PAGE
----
Voters more liberal than politicians think
By Frank Moraes
Does this drive you crazy too? You are watching C-SPAN or the news or something else and you see John Boehner's rusty mug saying, "The American people do not want higher taxes!" If you're like me, you scream at the TV machine, "What the fuck would you know about what the American people want?" Okay; you're not like me; you don't yell at the TV. But surly you think this (perhaps without the expletive). For one thing, the "American people" is not a monolithic thing. For another, we know what most American people think on this issue because we've asked them. They don't want their taxes increased, but overwhelmingly they think the rich do not pay enough in taxes and would like to see them pay more.
There are two ways to look at these kinds of statements from conservative politicians. It could be that they are just lying. They do combine politician (mendacity) and conservative (willfully ignorant) into one big deception singularity. Or it could be that they actually believe what they are saying. As it turns out, there are data that indicates that this is the case.
Dylan Matthews presented research by two economics graduate students that compares the opinions of legislator's constituencies to what the legislator thinks they are. You will be shocked by the results, I'm sure! It turns out that Democrats and Republicans alike think that their constituencies are a whole lot more conservative than they actually are. On average, Republicans overestimate how conservative their constituencies are by 20%. What does that mean specifically? It means that the average Republican state legislator thinks his constituency is more conservative than the most conservative district in the United States. Got that? Republicans think the people they represent are more conservative than the most conservative constituency in the country!
What is even worse: Democrats also systematically overestimate how conservative their constituencies are. Depending on the issue, Democrats overstate this by 5% to 10%. In other words: they still overstate this by a lot. And this explains why it is that a popular idea like single payer healthcare is considered a nonstarter by political elites. It is also why Democrats have long thought that gun control was a losing issue for them. It doesn't make any sense. Everyone could see that regardless of how pro-gun democrats got, they never got credit for it. For various reasons, almost none of which have to do with gun control, gun lovers will always tilt toward the Republican Party. So now Democrats have learned that while the NRA isn't going to help them get elected, they also aren't going to hurt them.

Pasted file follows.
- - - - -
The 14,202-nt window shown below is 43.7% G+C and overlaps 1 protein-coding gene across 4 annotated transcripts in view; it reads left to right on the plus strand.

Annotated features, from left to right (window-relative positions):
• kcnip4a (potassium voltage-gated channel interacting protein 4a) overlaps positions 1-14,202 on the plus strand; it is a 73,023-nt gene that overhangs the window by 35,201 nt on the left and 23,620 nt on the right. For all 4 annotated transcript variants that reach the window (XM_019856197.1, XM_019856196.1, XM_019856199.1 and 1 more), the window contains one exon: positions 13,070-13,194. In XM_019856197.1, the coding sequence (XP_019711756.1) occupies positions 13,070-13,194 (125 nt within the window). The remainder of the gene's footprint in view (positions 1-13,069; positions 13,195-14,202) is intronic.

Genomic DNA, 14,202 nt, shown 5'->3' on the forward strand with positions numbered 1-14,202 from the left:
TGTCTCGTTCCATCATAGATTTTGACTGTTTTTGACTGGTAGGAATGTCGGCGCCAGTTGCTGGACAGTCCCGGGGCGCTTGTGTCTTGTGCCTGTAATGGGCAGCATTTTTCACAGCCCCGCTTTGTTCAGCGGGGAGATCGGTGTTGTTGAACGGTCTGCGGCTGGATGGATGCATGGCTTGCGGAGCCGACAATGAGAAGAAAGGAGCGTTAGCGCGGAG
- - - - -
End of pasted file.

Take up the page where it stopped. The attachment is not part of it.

I don't know what we can do about this disconnect between what politicians think and what the people think. But I have some ideas. Obviously, part of the solution is to get money out of politics. Whether they are consciously aware of it or not, most politicians have their ideas about what "the people" want altered by the very clear signals of what corporations want. Another part of the solution is just getting the information out: politicians need to be told that their views are skewed. And as always, the biggest part of the solution is voter turnout. If we just get out and vote, we will get more and more politicians who are more and more liberal.
Government of the people, by the people, for the people, shall not perish from the earth!(Cross-posted at Frankly Curious.)